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Discussion Starter #1
Hidely ho

House is almost 100 years old and I'm looking to get a finished attic prepped for paint. I have already removed 70s faux wood paneling and layers of wallpaper, now I'm down to old paint which I'm almost certain contains lead.

My drywall/paint guy is pitching the idea of cleaning up the wallpaper residue, then applying Gardz, then skim coating the whole room with Easy Sand, then coming back with another coat of Gardz.

Two questions -

Does this sounds like a good idea?

Will this effectively encapsulate the old paint?

Thanks.
 

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I don't want to step on anyone's toes but did you look into lead encapsulants?? you can actually buy lead encapsulants - they run @ $40 a gallon - the coverage is MUCH less than paint however. I guess the painters solution should work - I mean all you really want is to keep lead "dust" from contaminating the house. However, local building codes might require the use of an ecapsulant.. How big is the area? If you are going to skim coat a large area it might be quicker and less labor intensive (i.e. cheaper) to just use an ecapsulant. The other option is to laminate sheetrock right over the existing wall - especially if the walls are in really bad shape. I think any of these options should work, and since it sounds like it's in your private house, I don't see any building codes technically getting in the way, just felt like giving you some more options to confuse you =)
 

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Yup, good plan, but mazzonetv brings up a good point about local codes. Your painter sounds like a competent guy and probably already knows, but make sure. Some places are really anal about lead. You might still have to use an encapsulating paint. Whatever you do, be sure to keep records for disclosures in case you decide to sell the house later.
 

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Discussion Starter #6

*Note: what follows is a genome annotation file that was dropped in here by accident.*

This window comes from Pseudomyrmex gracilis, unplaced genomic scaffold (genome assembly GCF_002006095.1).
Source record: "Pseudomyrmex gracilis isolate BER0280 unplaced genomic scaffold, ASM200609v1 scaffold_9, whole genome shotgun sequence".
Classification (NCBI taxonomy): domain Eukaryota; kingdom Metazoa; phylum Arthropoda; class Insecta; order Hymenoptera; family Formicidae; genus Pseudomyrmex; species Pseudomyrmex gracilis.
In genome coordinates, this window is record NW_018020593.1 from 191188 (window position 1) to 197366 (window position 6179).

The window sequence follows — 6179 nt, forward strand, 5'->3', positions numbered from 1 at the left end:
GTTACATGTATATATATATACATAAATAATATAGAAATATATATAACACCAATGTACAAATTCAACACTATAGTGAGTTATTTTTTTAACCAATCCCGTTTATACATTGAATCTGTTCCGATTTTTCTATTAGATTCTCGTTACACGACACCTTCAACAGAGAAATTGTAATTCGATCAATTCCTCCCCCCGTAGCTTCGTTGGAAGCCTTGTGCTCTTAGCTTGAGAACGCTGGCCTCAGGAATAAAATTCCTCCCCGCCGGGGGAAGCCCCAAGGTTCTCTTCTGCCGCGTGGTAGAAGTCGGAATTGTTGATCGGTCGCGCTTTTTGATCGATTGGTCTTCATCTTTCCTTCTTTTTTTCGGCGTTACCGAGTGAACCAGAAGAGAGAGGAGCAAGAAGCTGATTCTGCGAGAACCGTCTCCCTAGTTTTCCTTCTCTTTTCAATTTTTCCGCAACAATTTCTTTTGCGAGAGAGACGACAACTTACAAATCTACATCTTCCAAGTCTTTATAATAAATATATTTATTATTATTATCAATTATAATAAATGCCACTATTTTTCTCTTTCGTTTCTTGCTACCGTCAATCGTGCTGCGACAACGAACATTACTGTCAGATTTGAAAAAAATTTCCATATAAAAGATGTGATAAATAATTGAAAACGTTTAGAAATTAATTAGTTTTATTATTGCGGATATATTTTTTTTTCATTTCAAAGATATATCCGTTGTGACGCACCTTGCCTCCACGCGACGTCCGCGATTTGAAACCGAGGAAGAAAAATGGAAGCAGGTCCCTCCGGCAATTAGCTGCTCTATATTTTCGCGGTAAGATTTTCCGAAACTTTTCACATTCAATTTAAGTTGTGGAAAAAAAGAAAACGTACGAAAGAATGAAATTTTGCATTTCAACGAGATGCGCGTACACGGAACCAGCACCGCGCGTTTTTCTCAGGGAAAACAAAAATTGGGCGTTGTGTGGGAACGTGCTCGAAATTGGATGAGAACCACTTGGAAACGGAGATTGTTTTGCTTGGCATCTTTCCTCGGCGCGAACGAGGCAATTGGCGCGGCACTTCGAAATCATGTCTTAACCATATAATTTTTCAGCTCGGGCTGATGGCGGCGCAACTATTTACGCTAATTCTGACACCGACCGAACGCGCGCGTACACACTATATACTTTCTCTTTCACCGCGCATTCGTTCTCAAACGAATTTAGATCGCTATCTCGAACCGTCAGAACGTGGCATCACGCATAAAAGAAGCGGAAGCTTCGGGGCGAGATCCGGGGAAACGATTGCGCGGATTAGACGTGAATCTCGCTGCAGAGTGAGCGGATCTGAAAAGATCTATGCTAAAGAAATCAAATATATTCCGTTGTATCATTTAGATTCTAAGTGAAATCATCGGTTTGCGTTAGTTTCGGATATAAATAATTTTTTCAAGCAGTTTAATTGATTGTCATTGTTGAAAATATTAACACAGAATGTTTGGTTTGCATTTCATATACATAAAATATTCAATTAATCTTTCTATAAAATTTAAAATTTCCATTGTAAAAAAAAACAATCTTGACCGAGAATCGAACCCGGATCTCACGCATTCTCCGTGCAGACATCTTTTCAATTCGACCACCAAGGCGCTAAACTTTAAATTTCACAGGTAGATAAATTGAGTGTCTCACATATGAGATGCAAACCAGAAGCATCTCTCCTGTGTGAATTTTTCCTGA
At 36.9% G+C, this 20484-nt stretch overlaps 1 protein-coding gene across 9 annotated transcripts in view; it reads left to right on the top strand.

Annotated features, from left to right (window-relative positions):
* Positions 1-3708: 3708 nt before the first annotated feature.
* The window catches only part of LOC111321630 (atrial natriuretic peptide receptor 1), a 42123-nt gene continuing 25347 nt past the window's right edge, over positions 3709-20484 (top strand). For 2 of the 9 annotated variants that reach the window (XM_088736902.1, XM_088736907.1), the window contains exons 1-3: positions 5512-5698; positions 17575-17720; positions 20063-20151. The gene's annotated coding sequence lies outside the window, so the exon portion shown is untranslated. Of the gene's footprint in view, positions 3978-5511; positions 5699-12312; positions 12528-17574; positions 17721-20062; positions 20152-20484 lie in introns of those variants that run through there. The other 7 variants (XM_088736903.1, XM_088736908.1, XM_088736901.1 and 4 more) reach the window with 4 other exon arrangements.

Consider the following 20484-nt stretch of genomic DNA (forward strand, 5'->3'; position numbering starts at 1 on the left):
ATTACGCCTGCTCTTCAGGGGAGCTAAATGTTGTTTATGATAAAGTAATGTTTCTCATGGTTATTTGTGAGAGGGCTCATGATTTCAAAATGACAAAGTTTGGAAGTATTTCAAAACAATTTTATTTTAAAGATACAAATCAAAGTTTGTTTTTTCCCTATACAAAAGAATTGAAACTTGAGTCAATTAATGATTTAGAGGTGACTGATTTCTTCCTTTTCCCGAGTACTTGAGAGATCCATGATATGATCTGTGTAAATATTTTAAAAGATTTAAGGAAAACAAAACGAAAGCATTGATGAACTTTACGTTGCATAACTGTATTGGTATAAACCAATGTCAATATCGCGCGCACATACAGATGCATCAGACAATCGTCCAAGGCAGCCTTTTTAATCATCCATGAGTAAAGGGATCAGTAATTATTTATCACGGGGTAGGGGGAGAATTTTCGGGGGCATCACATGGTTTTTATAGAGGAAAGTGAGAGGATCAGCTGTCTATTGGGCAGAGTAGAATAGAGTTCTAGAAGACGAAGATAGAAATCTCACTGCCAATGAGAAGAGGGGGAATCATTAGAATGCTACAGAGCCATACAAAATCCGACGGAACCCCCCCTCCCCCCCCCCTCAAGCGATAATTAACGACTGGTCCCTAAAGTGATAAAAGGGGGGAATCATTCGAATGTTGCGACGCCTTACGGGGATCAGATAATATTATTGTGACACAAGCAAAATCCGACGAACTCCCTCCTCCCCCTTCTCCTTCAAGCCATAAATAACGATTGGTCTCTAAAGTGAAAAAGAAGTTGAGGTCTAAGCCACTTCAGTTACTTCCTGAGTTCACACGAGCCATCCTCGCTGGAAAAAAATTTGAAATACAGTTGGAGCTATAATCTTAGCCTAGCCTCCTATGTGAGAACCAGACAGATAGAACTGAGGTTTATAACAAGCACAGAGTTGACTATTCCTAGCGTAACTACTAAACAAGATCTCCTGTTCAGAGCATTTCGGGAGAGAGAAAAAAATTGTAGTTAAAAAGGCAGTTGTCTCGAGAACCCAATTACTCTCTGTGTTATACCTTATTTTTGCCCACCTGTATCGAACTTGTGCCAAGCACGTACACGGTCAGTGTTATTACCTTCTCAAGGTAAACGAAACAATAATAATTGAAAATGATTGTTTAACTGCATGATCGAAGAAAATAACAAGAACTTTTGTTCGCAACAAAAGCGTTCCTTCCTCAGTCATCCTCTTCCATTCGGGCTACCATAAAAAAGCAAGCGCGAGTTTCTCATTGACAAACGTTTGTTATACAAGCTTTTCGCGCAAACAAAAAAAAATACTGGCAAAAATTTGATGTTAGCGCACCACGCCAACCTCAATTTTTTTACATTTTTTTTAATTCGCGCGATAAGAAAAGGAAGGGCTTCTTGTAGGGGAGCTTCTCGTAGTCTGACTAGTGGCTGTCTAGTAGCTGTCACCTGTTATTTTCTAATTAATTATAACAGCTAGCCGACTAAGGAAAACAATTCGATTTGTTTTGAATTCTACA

I don't want to step on anyone's toes but did you look into lead encapsulants??
I have not. I have seen the products at stores, but never pursued them.

If I wanted to use an encapsulant and Gardz, I suppose the encapsulant would go on first?

Thanks for all the replies.
 

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Discussion Starter #7
How big is the area? If you are going to skim coat a large area it might be quicker and less labor intensive (i.e. cheaper) to just use an ecapsulant. The other option is to laminate sheetrock right over the existing wall - especially if the walls are in really bad shape.
It's not a huge area. The attic is like a pentagon, with a 4' kneewall on the sides. The walls are in pretty good shape on the whole, so I'd rather preserve the plaster than try to dispose of it all (from the 3rd floor) and bring drywall up all those narrow flights of stairs. Here's a pic before the wallpaper came off.

 

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looking at that pic, personally I think I would just laminate some 3/8" sheetrock right over the existing wall. That wall is in rough shape (trying to be nice) and I think the time and cost of skimcoating would be better spent with a few new pieces of sheetrock. I dont' think you would ever get as nice of a finish skimcoating as you would if you put new rock up. good luck whatever you decide.
 

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Discussion Starter #9
Following up on my own thread from ~7 months ago. The attic is finally all finished, minus trim and finish electric. Not the best pic, but that wall now looks like this:

 

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You have three options when dealing with interior lead paint.
1) Abatement-Removal of the lead paint done by a certified abatement company.
2)New gypsum over the walls.
3) Encapsulate the lead. To encapsulate the lead the right way you need to use a special coating that is made for that. It's a rubbery-elastomeric acrylic any thing else to coat the walls will not work, adventally the lead will return to the surface, the products that you have mentioned are not intended for encapsulating lead. Go to your local paint store and let them know what your looking for. Depending on what paint store you go to will depend on the brand you get.
 
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